Wednesday, March 14, 2012

Retrieving Log Space Information within a SQL Server Instance

In the everyday life of a Database Administrator there is the task of maintaining the database logs in terms of size they occupy on the disk. Of course, there are automated maintenance and reporting procedures for this task as well as for many other tasks but it is not few the cases where the DBA needs to manually maintain a SQL Server instance!

The fastest way to get log space information for all the databases under a SQL Server instance is to use the following T-SQL command:


The above command returns a record for each database under the current SQL Server instance which contains the following information:
- Database Name
- Log Size (MB)
- log Space Used (%)
- Status

Additionally, if you like to process this information, you can do so by first storing it into a temporary table.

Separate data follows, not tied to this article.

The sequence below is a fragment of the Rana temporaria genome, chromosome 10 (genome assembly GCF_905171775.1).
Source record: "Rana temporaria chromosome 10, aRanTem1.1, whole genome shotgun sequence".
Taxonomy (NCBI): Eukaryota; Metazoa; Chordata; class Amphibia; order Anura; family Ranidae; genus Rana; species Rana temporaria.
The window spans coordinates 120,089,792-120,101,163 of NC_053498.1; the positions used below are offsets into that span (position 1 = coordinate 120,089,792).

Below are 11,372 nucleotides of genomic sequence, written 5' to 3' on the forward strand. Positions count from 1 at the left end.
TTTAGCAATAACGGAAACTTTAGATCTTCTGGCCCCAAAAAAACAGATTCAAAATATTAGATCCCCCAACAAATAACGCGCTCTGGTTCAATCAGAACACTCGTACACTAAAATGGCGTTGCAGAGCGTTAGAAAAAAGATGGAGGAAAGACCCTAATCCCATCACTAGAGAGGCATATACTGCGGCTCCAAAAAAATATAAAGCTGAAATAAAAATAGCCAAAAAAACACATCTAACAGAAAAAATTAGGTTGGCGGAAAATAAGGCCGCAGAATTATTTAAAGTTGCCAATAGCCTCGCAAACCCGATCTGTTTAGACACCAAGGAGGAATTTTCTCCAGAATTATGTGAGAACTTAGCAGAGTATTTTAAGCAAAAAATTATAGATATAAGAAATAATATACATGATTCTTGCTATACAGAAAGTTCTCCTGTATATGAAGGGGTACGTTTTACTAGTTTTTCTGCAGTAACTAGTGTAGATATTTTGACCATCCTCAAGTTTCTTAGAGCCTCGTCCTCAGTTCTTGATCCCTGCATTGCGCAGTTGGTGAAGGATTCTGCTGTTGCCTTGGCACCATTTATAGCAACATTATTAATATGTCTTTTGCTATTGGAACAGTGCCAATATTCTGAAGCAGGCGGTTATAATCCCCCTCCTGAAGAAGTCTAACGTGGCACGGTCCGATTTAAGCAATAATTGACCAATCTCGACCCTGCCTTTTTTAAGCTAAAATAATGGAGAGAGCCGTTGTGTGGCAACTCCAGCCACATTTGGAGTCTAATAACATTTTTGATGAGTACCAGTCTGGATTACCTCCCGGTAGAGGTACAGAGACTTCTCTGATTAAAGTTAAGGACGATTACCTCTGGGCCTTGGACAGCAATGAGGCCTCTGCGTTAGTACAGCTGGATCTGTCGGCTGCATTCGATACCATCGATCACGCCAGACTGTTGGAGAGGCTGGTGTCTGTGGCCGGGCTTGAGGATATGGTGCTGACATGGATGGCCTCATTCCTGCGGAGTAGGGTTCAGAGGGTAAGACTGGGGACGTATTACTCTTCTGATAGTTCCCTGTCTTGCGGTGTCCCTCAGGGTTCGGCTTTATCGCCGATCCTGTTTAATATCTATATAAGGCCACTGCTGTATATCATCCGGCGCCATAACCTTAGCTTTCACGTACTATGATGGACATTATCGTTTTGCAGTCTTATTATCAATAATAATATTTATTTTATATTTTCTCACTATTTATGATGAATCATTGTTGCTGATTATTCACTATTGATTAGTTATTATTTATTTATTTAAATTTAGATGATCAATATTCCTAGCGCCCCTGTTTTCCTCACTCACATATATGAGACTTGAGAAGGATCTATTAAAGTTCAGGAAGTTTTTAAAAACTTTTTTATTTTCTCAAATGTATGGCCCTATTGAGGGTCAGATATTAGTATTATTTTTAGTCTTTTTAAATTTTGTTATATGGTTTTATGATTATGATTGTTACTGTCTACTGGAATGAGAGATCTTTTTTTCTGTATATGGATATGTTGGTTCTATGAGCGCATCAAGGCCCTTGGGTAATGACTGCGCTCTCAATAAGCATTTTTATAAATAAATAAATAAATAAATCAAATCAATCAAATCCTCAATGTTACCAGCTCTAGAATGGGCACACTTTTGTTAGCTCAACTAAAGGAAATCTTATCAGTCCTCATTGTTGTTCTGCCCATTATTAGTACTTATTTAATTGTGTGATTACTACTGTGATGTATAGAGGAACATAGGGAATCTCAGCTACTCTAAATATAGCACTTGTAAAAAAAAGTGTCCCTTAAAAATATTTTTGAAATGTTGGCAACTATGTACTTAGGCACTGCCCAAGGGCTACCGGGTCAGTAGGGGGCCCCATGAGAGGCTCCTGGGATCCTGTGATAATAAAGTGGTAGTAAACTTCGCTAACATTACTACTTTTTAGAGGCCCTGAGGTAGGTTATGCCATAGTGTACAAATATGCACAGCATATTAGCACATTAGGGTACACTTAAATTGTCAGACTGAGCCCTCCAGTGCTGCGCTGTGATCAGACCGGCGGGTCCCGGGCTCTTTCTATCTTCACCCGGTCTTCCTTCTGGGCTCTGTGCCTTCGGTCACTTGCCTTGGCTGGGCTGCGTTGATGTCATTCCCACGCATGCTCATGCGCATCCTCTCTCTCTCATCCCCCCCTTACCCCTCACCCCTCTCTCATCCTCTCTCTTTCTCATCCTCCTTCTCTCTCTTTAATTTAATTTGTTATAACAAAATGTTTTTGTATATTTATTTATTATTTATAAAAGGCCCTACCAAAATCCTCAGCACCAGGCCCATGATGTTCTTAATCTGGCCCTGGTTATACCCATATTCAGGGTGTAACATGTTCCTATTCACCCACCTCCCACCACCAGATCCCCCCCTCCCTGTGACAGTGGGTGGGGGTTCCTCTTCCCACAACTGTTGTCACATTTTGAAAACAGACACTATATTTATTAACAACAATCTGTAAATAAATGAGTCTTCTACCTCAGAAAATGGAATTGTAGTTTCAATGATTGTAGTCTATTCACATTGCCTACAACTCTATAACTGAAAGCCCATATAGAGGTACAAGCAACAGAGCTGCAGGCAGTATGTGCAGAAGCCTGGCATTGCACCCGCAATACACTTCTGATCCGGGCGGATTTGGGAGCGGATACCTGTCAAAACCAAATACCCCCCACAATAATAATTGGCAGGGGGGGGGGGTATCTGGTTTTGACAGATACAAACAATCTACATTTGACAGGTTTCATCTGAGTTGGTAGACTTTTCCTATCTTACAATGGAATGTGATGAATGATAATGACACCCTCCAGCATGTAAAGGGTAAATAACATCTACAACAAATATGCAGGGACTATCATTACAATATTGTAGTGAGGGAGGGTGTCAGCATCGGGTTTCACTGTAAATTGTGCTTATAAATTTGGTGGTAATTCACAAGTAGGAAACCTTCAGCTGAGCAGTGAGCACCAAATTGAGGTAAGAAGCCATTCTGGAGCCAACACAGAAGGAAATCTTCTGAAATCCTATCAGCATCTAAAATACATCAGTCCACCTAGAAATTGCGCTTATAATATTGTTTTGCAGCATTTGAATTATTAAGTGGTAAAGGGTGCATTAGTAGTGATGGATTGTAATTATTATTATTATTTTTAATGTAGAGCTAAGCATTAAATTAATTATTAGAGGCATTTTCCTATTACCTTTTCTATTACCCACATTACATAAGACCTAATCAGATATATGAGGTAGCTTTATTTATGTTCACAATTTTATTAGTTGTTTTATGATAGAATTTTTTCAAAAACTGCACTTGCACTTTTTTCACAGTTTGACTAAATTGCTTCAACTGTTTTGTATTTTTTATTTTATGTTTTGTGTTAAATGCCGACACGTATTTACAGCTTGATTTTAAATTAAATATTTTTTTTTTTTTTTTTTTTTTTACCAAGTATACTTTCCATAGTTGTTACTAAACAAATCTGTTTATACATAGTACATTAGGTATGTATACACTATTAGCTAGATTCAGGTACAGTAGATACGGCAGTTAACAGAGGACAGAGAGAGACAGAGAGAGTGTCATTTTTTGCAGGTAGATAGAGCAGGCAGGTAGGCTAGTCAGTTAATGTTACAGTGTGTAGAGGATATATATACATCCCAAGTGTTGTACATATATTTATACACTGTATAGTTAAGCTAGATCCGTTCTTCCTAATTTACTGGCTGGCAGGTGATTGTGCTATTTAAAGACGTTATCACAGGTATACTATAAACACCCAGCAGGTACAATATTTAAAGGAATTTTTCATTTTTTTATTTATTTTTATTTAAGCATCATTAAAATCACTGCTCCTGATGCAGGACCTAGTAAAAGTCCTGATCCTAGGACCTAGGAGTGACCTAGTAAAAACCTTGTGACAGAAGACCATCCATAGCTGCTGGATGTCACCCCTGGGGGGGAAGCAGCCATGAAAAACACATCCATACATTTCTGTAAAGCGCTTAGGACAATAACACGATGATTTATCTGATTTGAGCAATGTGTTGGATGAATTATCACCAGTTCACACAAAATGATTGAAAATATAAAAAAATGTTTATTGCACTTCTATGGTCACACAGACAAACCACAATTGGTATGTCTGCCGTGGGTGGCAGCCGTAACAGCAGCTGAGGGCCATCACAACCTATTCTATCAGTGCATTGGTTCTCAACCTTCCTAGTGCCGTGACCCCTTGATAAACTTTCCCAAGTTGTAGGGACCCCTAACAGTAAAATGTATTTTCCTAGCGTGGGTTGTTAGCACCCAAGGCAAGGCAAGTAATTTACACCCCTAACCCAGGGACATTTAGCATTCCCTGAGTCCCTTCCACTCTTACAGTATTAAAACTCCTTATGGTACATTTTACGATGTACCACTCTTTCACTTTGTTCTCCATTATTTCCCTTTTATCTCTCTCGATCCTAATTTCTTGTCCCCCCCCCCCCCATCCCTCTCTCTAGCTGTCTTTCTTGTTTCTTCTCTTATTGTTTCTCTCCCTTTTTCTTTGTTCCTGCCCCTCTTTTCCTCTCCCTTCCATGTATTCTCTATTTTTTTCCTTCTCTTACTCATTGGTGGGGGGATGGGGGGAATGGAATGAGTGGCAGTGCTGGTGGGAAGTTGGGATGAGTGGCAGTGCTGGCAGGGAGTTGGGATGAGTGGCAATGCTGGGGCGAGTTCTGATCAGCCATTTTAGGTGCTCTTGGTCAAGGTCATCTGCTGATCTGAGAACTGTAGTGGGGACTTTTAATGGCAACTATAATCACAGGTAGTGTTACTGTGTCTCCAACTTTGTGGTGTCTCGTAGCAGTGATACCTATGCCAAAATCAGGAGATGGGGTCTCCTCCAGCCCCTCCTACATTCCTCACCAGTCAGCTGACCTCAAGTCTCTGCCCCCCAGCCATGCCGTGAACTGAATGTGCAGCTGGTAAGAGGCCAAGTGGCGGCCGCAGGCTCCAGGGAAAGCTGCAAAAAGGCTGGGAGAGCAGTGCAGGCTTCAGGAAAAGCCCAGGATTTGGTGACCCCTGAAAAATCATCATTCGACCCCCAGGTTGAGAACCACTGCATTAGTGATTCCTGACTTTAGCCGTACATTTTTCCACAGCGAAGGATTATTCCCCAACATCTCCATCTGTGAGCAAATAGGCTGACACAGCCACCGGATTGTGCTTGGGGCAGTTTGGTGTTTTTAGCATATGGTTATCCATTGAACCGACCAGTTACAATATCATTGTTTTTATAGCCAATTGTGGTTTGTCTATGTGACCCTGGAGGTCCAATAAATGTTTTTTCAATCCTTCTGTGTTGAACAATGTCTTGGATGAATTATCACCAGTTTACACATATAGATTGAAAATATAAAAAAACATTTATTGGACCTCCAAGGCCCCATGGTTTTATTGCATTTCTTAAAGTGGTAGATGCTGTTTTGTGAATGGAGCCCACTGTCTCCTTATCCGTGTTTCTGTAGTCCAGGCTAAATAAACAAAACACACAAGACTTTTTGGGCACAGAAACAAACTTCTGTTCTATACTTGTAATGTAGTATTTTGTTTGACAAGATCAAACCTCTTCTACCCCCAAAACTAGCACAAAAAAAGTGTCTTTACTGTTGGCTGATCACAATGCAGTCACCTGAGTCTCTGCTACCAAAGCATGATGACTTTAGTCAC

You can do this as follows:

--Step 1: If temporary table exists, then drop it
IF Object_id(N'tempdb..#tempTbl') IS NOT NULL
DROP TABLE #temptbl

--Step 2: Create temporary table
( dbname VARCHAR(250),
logsize FLOAT,
logspaceused FLOAT,
status INT

--Step 3: Populate temporary table with log size information

--Step 4: Process the temporary table
FROM #tempTbl

FROM #tempTbl
ORDER BY logspaceused ASC

I hope you enjoyed the post as much as I did writing it! :)
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Artemakis Artemiou [MVP]

Author & Editor

Artemakis Artemiou is a Senior SQL Server Architect, Software Developer and Microsoft Data Platform MVP. He is also an author, regular blogger, president of Cyprus.NET User Group and CY Country leader of INETA-EU. He is also the creator of DBA Security Advisor and In-Memory OLTP Simulator. Artemakis is a frequent guest author of worldwide well-respected online journals where he writes articles focusing on many SQL Server topics.

Reference: The SQL Server and .NET Hub (


Jack Corbett said...

I prefer to use sys.master_files and FILEPROPERTY([file_name], 'spaceused') to get the space used. Yes, you need to convert from pages to MB, but that's an easy conversion.

Just goes to show that there is always more than 1 way to do things in SQL Server

Artemakis Artemiou [MVP] said...

Hi Jack,

Thank you for your comment.

Yes, of course! That's one of the things I really like in SQL Server; it allows you to do the same thing using different ways! This is what I call flexibility!